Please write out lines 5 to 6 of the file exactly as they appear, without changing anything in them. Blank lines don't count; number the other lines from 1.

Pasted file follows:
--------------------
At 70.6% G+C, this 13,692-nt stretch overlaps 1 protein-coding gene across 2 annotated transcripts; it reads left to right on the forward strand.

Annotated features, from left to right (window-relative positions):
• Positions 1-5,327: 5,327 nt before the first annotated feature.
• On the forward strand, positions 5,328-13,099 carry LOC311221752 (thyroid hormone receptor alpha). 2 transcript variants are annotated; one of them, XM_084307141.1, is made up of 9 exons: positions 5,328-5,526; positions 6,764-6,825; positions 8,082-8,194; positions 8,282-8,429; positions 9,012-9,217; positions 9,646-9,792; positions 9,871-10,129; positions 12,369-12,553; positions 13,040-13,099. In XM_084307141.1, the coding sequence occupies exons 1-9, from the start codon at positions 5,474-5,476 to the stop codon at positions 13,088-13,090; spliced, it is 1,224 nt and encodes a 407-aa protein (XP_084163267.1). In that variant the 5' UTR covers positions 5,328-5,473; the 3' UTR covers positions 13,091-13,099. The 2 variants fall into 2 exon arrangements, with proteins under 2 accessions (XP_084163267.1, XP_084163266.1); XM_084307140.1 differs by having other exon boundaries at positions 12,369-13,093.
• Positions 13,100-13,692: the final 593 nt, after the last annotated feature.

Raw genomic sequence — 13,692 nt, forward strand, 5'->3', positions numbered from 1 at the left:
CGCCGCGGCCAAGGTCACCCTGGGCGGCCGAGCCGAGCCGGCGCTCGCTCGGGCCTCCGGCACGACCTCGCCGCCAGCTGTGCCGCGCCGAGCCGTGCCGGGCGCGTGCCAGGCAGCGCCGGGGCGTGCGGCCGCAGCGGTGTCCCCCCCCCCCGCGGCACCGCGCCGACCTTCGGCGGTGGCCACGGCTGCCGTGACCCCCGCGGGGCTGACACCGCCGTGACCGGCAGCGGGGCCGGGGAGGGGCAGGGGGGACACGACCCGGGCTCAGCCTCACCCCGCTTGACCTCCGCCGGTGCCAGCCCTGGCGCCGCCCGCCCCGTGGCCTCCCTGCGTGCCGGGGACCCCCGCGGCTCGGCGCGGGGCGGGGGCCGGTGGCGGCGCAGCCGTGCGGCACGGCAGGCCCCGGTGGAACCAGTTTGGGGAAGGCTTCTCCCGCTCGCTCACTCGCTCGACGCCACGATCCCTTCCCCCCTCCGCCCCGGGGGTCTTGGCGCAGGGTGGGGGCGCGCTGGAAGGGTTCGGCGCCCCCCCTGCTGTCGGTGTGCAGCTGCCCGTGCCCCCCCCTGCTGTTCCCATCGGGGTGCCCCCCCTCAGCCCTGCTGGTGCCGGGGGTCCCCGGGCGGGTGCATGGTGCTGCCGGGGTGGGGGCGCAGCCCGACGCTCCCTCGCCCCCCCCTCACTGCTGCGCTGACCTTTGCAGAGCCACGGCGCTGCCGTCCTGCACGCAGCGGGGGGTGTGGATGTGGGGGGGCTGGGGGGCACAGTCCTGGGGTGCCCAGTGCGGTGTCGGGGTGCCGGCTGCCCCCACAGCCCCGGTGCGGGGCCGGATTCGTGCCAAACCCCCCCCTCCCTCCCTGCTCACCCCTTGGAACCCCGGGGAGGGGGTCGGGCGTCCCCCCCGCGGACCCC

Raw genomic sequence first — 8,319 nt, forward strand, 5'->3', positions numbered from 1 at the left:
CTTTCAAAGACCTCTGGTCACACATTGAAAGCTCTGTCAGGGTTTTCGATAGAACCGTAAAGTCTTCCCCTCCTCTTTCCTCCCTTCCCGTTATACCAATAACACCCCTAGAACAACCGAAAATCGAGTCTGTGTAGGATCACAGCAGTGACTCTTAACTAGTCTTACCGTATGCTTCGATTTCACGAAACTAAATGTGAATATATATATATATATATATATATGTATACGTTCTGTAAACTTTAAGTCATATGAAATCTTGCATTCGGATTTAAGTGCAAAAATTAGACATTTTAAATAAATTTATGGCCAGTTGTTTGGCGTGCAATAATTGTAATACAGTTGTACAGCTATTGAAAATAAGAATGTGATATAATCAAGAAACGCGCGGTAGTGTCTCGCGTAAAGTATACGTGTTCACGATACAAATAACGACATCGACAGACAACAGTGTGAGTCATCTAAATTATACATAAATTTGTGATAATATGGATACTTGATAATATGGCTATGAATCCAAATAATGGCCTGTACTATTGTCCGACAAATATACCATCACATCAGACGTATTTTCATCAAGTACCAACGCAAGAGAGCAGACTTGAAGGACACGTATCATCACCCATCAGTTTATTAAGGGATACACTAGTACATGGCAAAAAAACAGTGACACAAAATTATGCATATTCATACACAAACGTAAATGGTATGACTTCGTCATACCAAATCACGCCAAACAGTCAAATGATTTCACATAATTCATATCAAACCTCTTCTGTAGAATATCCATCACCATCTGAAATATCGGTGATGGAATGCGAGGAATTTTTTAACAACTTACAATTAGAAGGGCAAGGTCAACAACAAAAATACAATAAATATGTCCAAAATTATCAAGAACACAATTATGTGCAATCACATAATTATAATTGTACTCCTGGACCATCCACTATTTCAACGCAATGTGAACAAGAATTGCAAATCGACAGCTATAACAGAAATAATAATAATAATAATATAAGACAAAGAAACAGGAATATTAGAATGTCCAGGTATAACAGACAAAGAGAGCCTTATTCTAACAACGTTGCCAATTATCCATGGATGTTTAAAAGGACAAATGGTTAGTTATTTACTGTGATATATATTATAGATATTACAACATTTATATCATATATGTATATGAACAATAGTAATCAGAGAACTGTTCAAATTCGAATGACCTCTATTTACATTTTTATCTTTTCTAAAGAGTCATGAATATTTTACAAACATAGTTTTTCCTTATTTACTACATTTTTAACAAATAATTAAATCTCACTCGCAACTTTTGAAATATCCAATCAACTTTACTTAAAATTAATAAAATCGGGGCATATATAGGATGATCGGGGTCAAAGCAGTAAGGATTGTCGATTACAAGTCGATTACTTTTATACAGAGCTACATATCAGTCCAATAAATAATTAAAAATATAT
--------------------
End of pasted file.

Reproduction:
• Positions 13,100-13,692: the final 593 nt, after the last annotated feature.

Raw genomic sequence — 13,692 nt, forward strand, 5'->3', positions numbered from 1 at the left: